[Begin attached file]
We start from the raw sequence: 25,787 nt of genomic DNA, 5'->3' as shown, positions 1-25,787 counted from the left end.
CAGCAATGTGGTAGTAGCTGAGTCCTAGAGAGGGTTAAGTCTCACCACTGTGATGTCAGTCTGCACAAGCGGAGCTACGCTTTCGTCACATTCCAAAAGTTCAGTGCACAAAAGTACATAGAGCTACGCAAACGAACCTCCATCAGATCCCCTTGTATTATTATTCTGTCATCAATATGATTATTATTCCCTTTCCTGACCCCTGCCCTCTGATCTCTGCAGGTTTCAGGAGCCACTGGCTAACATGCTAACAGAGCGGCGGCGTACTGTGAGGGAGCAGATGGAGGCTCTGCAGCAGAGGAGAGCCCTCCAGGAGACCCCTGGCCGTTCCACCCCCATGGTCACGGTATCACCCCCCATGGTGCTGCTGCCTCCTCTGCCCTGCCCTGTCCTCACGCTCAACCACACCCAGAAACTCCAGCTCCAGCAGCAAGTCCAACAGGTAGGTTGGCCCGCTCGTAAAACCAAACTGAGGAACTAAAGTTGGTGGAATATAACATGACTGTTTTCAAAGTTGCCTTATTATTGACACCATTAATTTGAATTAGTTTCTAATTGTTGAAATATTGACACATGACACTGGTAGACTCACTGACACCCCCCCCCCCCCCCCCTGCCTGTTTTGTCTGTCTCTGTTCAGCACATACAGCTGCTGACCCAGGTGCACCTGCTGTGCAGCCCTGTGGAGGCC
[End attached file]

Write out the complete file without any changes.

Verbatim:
We start from the raw sequence: 25,787 nt of genomic DNA, 5'->3' as shown, positions 1-25,787 counted from the left end.
CAGCAATGTGGTAGTAGCTGAGTCCTAGAGAGGGTTAAGTCTCACCACTGTGATGTCAGTCTGCACAAGCGGAGCTACGCTTTCGTCACATTCCAAAAGTTCAGTGCACAAAAGTACATAGAGCTACGCAAACGAACCTCCATCAGATCCCCTTGTATTATTATTCTGTCATCAATATGATTATTATTCCCTTTCCTGACCCCTGCCCTCTGATCTCTGCAGGTTTCAGGAGCCACTGGCTAACATGCTAACAGAGCGGCGGCGTACTGTGAGGGAGCAGATGGAGGCTCTGCAGCAGAGGAGAGCCCTCCAGGAGACCCCTGGCCGTTCCACCCCCATGGTCACGGTATCACCCCCCATGGTGCTGCTGCCTCCTCTGCCCTGCCCTGTCCTCACGCTCAACCACACCCAGAAACTCCAGCTCCAGCAGCAAGTCCAACAGGTAGGTTGGCCCGCTCGTAAAACCAAACTGAGGAACTAAAGTTGGTGGAATATAACATGACTGTTTTCAAAGTTGCCTTATTATTGACACCATTAATTTGAATTAGTTTCTAATTGTTGAAATATTGACACATGACACTGGTAGACTCACTGACACCCCCCCCCCCCCCCCCTGCCTGTTTTGTCTGTCTCTGTTCAGCACATACAGCTGCTGACCCAGGTGCACCTGCTGTGCAGCCCTGTGGAGGCC